Crossover youth had the highest rates of inpatient (9%) and outpatient (26%) health service use among the three groups. Their emergency department use (27%) was also double the rate of the child welfare and juvenile probation groups.

Crossover youth were more likely than foster youth with no juvenile justice involvement to experience serious challenges including serious mental health illnesses—more than double the rates of those who were in foster care. In the first four years after leaving care, the crossover group had the highest rate of outpatient mental health treatment (45% accessed outpatient mental health services).

Costs after System Exit

The study confirmed that crossover youth currently average triple the per-person cost of public service dollars compared with foster care-only youth. Crossover youth costs averaged $35,171 over four years versus $12,532 for foster youth.

Criminal justice costs accounted for the largest share of average public costs in adulthood. A quarter of former foster youth and two-thirds of crossover youth have a jail stay in early adulthood. The average cumulative cost of jail stays over four years in young adulthood ranged from $18,430 for a foster youth to $33,946 for a crossover youth.

Improving Outcomes

The researchers identified several recommendations for policymakers to improve immediate and long-term outcomes for youth leaving dependent or delinquent care.

  • Provide ongoing outreach and support to crossover youth that increases their ability to adapt to and assimilate to mainstream norms as adults.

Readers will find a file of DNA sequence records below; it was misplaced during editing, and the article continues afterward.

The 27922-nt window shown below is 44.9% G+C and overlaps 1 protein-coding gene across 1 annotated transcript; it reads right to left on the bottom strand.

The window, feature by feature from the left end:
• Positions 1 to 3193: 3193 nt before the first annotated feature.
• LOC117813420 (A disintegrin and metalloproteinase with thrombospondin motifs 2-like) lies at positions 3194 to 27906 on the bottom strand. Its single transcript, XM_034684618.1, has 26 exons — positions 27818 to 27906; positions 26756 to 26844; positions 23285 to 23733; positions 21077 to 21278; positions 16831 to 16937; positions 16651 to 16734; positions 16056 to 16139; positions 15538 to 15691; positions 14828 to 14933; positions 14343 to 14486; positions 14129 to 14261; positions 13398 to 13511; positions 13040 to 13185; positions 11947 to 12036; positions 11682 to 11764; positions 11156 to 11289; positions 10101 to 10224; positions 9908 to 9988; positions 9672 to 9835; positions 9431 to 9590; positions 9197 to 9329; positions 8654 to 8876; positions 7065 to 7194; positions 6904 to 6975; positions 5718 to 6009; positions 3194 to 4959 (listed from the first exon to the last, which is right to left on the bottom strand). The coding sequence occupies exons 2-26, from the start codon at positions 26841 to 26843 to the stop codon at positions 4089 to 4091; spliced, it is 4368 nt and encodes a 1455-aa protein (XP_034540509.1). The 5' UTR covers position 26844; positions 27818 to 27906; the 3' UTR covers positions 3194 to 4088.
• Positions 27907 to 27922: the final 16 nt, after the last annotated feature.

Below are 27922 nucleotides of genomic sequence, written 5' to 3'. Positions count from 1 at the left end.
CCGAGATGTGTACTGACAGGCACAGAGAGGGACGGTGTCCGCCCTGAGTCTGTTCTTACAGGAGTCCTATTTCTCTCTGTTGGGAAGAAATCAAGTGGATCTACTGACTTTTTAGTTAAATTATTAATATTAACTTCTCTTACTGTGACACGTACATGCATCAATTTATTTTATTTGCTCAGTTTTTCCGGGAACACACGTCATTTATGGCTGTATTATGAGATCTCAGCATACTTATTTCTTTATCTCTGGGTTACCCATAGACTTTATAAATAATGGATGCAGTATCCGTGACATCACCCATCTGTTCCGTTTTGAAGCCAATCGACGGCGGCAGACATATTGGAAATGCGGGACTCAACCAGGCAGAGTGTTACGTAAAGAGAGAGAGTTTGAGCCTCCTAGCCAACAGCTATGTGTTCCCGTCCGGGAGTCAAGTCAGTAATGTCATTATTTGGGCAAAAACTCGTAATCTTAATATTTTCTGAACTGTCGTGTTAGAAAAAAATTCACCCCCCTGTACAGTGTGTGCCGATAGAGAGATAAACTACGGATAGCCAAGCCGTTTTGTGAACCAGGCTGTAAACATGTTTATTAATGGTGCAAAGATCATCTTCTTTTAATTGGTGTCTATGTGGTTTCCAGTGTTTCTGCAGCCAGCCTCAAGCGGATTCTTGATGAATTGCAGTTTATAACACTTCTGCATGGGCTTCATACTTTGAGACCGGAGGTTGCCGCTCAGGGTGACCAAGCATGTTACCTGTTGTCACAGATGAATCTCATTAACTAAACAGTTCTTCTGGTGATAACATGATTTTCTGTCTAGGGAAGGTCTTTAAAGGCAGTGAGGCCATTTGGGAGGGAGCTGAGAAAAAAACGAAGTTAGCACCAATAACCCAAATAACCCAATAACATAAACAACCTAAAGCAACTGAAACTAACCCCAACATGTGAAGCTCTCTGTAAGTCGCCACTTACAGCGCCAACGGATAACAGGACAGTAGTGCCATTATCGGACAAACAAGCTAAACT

• Know the substantial demands these youth place on public services systems when they become adults. Adopt policies and programs for youth in the child welfare and juvenile justice systems to help them successfully transition to adulthood.
  • Develop policies that address the varied outcomes and different characteristics and needs of these youth (one size does not fit all).
  • Learn from at-risk youth who secure stable jobs. What are the keys to their success? Use their successes to inform policies and develop programs that replicate their positive experiences.
  • Provide targeted support to youth who enroll in college to help them graduate. Among youth who enroll in postsecondary education after aging out, a low proportion finish their programs of study.
  • Identify youth who are heavy service users. Give them intensive services (housing, health and mental health services, case coordination) that promote better outcomes and save costs once they leave the system.

With a clearer understanding of the paths crossover youth take after leaving the system and their risk factors, we can begin to rethink how the child welfare and juvenile justice systems serve them before they exit and face lives on their own.


Claire Chiamulera is the editor of ABA Child Law Practice.

Characteristics of Crossover Youth at System Exit

  • Gender: 65% male
  • Race/Ethnicity: 56% African American, 30% Latino
  • Avg. age at system exit: 18 years
  • Avg. age at first arrest: 12 years
  • Typical caregiving setting at exit from child welfare system: group homes or juvenile/adult correctional facilities

Crossover Youth Outcomes: Underlying Factors

The researchers analyzed the relationship of several factors identified in the study with outcomes for crossover youth. They made the following conclusions:

  • Membership in the crossover group is a strong and consistent predictor of less desirable outcomes.
  • Consistent employment is associated with positive outcomes.
  • Among child welfare-involved youth, older age at entry into care is consistently associated with less desirable outcomes.
  • A history of treatment for a serious mental illness is associated with an increased likelihood of a jail stay, receipt of public assistance, and lower wage earnings.
  • Evidence shows that independent living (IL) programs that provide housing assistance promote positive outcomes, but closer study of IL programs is needed.